Peter Gulutzan and Trudy Pelzer are the co-authors of SQL Performance Tuning, a new book on how to performance tune SQL code. In this interview, the authors tell us a little about their book and offer some advice for DBAs and SQL developers.
Please tell us about yourselves.
PETER GULUTZAN: I worked for a few years for a computer manufacturer, then was a systems analyst for a trust company, then started a company to develop software packages for libraries. At that time, PCs were just becoming available, so there wasn’t a lot of software around. Before I could write my first useful library application, I needed a good DBMS. Since there weren’t any, I wrote my own.
TRUDY PELZER: I joined that company (Ocelot) while it was still in the library business. My specialty was software testing, so I became responsible for ensuring the new DBMS worked properly. Early on, we decided to adopt SQL as the basis for our product, so I set about familiarizing myself with the ANSI SQL Standard; it was still just in draft form then. Along the way, we both realized we could do some writing and we co-wrote three other books before we did SQL Performance Tuning. I’ve also written some reviews for ercb.com and Dr.Dobb’s, and Peter has several recent articles on dbazine.com.
Why did you decide to write this book?
TRUDY: It’s the only one we could write. Our specialty is SQL itself. In the field of DBMSs, we’re generalists — so writing about insider secrets is out. On the other hand, the market for introductory SQL books is past the saturation point. We pitched this idea to Addison-Wesley with the guarantee that it was unique.
PETER: We’ve worked on manufacturing DBMSs (not one of the ones in the book), so we know a lot about internals.
SQL Performance Tuning covers a variety of different databases, not just SQL Server. Now here’s a tough question, of the databases discussed in your book, does any one of them lend itself, over the others, as being easier to tune via SQL than the others.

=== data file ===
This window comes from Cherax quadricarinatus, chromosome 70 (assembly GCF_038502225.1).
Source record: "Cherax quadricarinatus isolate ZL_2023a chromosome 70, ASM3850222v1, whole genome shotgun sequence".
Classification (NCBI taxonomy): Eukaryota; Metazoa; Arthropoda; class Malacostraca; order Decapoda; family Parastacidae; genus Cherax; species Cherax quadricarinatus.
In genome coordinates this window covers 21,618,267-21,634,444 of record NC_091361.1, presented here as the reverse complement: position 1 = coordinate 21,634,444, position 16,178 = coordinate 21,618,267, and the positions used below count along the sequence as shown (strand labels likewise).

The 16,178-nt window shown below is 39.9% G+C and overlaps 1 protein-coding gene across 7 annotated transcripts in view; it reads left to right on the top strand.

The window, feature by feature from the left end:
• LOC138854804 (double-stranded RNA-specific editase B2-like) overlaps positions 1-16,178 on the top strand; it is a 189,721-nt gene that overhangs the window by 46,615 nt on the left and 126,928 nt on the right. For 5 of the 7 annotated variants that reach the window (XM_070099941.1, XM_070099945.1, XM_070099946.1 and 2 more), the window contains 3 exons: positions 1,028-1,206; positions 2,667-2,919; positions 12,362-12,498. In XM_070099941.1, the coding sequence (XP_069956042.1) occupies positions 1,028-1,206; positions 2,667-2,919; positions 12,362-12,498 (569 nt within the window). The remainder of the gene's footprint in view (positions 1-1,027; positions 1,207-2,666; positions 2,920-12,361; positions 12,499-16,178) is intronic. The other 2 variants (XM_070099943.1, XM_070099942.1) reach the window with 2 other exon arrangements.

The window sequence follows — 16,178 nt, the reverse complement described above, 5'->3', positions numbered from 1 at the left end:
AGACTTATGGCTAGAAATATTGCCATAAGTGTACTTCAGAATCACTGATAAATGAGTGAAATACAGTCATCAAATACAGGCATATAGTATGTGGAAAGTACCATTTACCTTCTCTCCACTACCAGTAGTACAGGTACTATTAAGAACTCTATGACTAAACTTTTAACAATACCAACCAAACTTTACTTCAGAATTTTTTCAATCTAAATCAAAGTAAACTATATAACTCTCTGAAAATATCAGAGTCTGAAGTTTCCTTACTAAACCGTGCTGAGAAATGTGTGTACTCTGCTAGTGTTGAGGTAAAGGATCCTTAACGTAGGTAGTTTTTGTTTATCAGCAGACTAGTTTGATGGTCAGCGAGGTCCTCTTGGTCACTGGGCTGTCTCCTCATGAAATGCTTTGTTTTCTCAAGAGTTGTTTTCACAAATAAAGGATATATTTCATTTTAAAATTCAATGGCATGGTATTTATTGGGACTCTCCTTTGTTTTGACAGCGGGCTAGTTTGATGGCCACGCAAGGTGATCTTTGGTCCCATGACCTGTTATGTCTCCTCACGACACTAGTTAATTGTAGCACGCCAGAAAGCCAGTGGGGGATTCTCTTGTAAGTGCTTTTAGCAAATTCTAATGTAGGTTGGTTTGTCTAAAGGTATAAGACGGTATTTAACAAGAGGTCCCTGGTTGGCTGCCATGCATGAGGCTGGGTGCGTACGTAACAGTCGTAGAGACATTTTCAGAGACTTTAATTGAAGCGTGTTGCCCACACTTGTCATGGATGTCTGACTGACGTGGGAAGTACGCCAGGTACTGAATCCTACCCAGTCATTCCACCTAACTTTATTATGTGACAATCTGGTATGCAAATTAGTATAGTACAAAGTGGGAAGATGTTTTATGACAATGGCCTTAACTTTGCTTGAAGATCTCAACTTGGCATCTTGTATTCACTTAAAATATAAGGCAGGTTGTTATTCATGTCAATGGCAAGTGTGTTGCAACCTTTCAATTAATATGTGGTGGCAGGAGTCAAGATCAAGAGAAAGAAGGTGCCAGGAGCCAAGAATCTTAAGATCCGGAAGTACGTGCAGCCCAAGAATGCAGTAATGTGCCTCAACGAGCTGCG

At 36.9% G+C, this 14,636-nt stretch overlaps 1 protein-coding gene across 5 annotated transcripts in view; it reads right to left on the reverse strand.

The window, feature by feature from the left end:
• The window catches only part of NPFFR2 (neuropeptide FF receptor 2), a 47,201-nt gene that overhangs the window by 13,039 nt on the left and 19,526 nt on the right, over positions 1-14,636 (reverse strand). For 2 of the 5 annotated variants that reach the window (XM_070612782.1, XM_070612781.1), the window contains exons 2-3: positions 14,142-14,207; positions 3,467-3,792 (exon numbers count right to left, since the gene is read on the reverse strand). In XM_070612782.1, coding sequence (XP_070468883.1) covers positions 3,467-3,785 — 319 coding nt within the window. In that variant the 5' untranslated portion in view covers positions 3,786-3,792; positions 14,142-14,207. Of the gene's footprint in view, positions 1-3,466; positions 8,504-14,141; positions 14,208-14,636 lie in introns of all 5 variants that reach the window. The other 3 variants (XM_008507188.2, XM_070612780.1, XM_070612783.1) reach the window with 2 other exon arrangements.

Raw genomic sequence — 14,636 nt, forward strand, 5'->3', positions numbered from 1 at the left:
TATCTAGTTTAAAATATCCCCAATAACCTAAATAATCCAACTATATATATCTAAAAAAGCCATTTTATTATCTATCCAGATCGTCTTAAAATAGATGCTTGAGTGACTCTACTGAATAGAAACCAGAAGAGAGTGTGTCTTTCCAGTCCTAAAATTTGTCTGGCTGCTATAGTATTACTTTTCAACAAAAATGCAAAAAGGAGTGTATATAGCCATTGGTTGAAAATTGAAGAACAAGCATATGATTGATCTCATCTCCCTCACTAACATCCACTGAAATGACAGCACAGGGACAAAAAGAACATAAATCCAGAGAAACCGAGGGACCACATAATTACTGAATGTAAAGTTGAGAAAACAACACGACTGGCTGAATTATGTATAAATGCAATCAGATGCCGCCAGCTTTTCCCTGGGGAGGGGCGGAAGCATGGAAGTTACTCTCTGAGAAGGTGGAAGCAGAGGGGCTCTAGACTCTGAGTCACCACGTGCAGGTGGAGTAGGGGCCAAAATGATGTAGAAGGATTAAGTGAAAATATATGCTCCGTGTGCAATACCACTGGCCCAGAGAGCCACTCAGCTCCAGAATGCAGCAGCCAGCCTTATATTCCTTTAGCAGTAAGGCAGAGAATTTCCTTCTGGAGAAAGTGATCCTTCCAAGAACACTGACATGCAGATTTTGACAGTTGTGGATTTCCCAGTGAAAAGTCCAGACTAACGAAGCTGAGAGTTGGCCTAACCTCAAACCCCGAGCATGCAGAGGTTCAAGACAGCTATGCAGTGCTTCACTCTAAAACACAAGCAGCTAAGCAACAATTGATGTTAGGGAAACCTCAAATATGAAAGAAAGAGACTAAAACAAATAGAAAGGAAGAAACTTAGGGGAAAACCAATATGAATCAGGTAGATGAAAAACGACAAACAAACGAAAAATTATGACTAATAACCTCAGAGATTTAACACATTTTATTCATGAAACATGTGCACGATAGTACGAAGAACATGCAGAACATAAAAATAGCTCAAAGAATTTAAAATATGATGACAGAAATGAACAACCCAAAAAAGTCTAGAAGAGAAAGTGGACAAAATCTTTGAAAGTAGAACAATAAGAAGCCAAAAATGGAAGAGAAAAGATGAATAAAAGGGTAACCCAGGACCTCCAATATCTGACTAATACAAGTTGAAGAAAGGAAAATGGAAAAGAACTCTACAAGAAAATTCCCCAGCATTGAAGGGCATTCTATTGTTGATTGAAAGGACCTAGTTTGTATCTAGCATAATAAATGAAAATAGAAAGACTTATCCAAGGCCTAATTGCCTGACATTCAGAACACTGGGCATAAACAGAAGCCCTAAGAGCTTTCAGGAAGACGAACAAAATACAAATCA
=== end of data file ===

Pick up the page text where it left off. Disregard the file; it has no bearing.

TRUDY: Three vendors (Informix, Microsoft, and Oracle) have End User License Agreements which prohibit us from publishing specific comparative benchmark results about them. For example, the Informix EULA says: “… user may not disclose benchmark or other performance test results without IBM’s prior written consent.”
Looking at the others … MySQL seemed most affectable, Sybase seemed the least. I’ll emphasize that’s based on vague recollections of something we weren’t trying to measure, so you might want to take this as a talking point or a bit of tavern gossip.
Some cars lack automatic transmissions, and they are more “tunable” for efficiency. Some would say that’s bad because there’s more hassle and more to learn, for small gains. I expect that they’re right, really. But we aren’t in the database era where everything has an automatic shift.
Which areas of database performance tuning do you feel has the most significant affect on overall database performance?
PETER: In the book we appealed to authority. We quoted both Kevin Kline (co- author of Transact-SQL Programming) and Thomas Kyte (author of Expert One on One: Oracle). Both those sources said the same thing: 80% of the gain comes from tuning the SQL.
First of all, let’s distinguish as always between “response time” and “throughput.” “Response time” is the time elapsed between when the user hits “send” and when the screen fills with data. Obviously we can improve “response time” by getting a faster local computer, increasing the network bandwidth, and rewriting the client application in assembly language. But all those improvements have minimal effect on the DBMS engine’s performance, and that’s the most likely bottleneck because often there’s only one DBMS engine for many clients and many requests. Therefore we measure “throughput” instead, which is the number of queries that can be processed in a time period.
Now, it’s true that doubling the speed of the server hardware will double the throughput, if there are no locks, and there are always requests waiting for service, and task switching is free, etc. But we avoid hardware talk in the book. It’s reasonable to assume that a shop will either have state-of-the-art equipment (in which case hardware cannot be improved), or else it has decided to be cheap (in which case hardware cannot be improved). So, we started our book with the assumption that application programmers will have to learn how to use what they’ve got.
Among database configuration settings, the ones like “how much memory to allocate for a sort” or “how often a flush should occur” are clearly vital. They are also the ones that vary most wildly from one DBMS to another, or even from one version of a DBMS to another. So a book like SQL Performance Tuning won’t replace a book like Inside Microsoft SQL Server 2000, which is specific and specialist.